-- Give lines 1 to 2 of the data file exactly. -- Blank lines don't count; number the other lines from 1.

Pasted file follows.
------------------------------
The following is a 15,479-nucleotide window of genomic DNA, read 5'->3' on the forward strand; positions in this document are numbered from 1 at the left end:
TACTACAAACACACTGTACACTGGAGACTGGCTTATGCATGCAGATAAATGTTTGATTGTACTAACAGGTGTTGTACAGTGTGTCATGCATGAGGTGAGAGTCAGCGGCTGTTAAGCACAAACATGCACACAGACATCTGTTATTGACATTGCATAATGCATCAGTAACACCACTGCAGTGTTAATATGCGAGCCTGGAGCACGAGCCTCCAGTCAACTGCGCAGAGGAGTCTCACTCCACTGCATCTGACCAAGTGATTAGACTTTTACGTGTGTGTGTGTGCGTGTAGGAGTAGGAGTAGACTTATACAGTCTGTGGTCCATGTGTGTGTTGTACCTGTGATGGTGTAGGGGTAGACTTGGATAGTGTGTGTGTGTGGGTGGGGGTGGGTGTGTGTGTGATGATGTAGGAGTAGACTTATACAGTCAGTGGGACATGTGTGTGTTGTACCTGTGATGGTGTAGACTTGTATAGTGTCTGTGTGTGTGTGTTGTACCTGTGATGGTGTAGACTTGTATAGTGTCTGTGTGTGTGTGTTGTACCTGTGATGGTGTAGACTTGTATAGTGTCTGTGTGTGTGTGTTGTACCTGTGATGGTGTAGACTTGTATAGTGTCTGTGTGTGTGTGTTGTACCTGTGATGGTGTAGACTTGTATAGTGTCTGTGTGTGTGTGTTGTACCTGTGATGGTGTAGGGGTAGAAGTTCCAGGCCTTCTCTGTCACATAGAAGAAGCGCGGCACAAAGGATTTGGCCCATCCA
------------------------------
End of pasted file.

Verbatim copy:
The following is a 15,479-nucleotide window of genomic DNA, read 5'->3' on the forward strand; positions in this document are numbered from 1 at the left end:
TACTACAAACACACTGTACACTGGAGACTGGCTTATGCATGCAGATAAATGTTTGATTGTACTAACAGGTGTTGTACAGTGTGTCATGCATGAGGTGAGAGTCAGCGGCTGTTAAGCACAAACATGCACACAGACATCTGTTATTGACATTGCATAATGCATCAGTAACACCACTGCAGTGTTAATATGCGAGCCTGGAGCACGAGCCTCCAGTCAACTGCGCAGAGGAGTCTCACTCCACTGCATCTGACCAAGTGATTAGACTTTTACGTGTGTGTGTGTGCGTGTAGGAGTAGGAGTAGACTTATACAGTCTGTGGTCCATGTGTGTGTTGTACCTGTGATGGTGTAGGGGTAGACTTGGATAGTGTGTGTGTGTGGGTGGGGGTGGGTGTGTGTGTGATGATGTAGGAGTAGACTTATACAGTCAGTGGGACATGTGTGTGTTGTACCTGTGATGGTGTAGACTTGTATAGTGTCTGTGTGTGTGTGTTGTACCTGTGATGGTGTAGACTTGTATAGTGTCTGTGTGTGTGTGTTGTACCTGTGATGGTGTAGACTTGTATAGTGTCTGTGTGTGTGTGTTGTACCTGTGATGGTGTAGACTTGTATAGTGTCTGTGTGTGTGTGTTGTACCTGTGATGGTGTAGACTTGTATAGTGTCTGTGTGTGTGTGTTGTACCTGTGATGGTGTAGGGGTAGAAGTTCCAGGCCTTCTCTGTCACATAGAAGAAGCGCGGCACAAAGGATTTGGCCCATCCA